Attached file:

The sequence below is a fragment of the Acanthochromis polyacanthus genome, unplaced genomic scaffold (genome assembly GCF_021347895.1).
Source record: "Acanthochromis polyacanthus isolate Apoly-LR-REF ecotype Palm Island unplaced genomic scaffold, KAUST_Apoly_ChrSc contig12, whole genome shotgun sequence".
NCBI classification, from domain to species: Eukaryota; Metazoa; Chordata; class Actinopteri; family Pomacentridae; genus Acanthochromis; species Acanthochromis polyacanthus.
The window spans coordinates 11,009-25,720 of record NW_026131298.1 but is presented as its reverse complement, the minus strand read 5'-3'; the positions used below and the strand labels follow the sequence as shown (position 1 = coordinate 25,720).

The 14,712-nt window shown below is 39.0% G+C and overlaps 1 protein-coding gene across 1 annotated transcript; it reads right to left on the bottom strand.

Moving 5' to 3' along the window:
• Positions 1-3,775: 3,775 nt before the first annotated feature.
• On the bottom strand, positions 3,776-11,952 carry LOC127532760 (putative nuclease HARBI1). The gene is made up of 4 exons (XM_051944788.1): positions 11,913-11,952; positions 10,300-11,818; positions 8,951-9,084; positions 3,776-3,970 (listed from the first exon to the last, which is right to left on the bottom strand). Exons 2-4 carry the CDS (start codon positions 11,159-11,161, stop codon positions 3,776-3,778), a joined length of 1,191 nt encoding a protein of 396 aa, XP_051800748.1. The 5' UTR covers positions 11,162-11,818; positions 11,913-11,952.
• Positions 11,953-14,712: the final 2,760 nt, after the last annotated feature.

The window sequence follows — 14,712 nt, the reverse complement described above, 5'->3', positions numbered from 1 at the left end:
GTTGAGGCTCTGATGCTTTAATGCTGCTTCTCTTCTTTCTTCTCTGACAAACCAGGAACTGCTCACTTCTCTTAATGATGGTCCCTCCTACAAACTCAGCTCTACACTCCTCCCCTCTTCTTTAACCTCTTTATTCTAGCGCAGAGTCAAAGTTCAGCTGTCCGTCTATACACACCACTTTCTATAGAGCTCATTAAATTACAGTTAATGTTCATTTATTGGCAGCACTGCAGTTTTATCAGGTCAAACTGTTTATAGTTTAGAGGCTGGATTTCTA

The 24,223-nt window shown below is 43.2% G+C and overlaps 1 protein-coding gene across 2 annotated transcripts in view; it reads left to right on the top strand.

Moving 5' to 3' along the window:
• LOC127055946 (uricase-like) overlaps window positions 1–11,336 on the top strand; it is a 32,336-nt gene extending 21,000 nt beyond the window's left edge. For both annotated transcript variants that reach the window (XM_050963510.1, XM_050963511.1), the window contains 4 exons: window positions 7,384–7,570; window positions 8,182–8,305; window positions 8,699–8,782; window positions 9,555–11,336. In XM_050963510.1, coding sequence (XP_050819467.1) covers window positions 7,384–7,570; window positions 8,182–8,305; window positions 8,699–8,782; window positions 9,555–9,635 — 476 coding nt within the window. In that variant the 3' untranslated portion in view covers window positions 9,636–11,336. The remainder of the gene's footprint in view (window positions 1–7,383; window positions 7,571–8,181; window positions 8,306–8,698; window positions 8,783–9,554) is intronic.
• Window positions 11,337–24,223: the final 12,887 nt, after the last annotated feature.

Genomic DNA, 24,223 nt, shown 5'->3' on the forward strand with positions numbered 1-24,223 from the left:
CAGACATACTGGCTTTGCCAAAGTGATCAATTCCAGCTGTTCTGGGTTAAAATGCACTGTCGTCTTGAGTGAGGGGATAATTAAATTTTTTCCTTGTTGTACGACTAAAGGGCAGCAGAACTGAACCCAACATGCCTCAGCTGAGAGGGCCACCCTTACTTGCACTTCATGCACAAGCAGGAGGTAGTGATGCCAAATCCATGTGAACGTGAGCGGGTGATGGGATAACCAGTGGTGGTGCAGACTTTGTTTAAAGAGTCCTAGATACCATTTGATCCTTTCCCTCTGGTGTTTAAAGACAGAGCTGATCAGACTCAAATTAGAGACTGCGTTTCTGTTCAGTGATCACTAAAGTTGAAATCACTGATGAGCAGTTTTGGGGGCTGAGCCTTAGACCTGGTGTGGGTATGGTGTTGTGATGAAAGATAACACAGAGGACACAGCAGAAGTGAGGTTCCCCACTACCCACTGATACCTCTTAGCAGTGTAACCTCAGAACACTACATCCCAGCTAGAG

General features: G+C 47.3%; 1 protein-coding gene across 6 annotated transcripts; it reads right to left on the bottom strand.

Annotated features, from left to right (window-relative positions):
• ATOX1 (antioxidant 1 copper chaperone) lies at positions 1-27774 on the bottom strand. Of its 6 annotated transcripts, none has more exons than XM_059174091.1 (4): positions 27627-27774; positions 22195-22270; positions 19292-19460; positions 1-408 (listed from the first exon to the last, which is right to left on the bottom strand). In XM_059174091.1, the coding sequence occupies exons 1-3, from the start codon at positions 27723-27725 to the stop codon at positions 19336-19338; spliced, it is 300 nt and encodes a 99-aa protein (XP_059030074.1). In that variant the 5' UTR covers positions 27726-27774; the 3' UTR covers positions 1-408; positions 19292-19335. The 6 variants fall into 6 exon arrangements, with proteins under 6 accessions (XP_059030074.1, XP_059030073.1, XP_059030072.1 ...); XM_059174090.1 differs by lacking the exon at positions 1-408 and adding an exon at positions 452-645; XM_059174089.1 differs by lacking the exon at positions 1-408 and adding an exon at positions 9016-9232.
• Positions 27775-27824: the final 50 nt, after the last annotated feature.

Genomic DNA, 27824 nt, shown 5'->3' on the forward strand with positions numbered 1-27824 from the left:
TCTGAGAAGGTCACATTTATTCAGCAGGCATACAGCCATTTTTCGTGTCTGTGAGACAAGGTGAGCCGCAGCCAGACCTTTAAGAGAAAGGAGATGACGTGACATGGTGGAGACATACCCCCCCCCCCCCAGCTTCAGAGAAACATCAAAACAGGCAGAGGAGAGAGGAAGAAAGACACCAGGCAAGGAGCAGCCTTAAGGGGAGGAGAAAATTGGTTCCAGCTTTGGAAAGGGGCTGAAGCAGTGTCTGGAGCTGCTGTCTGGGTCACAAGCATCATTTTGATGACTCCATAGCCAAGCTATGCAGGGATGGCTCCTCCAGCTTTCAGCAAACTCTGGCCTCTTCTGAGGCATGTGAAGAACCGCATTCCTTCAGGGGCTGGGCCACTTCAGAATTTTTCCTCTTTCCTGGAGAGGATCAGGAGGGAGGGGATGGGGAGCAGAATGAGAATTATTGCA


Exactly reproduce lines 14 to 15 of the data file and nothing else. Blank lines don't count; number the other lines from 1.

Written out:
• LOC127055946 (uricase-like) overlaps window positions 1–11,336 on the top strand; it is a 32,336-nt gene extending 21,000 nt beyond the window's left edge. For both annotated transcript variants that reach the window (XM_050963510.1, XM_050963511.1), the window contains 4 exons: window positions 7,384–7,570; window positions 8,182–8,305; window positions 8,699–8,782; window positions 9,555–11,336. In XM_050963510.1, coding sequence (XP_050819467.1) covers window positions 7,384–7,570; window positions 8,182–8,305; window positions 8,699–8,782; window positions 9,555–9,635 — 476 coding nt within the window. In that variant the 3' untranslated portion in view covers window positions 9,636–11,336. The remainder of the gene's footprint in view (window positions 1–7,383; window positions 7,571–8,181; window positions 8,306–8,698; window positions 8,783–9,554) is intronic.
• Window positions 11,337–24,223: the final 12,887 nt, after the last annotated feature.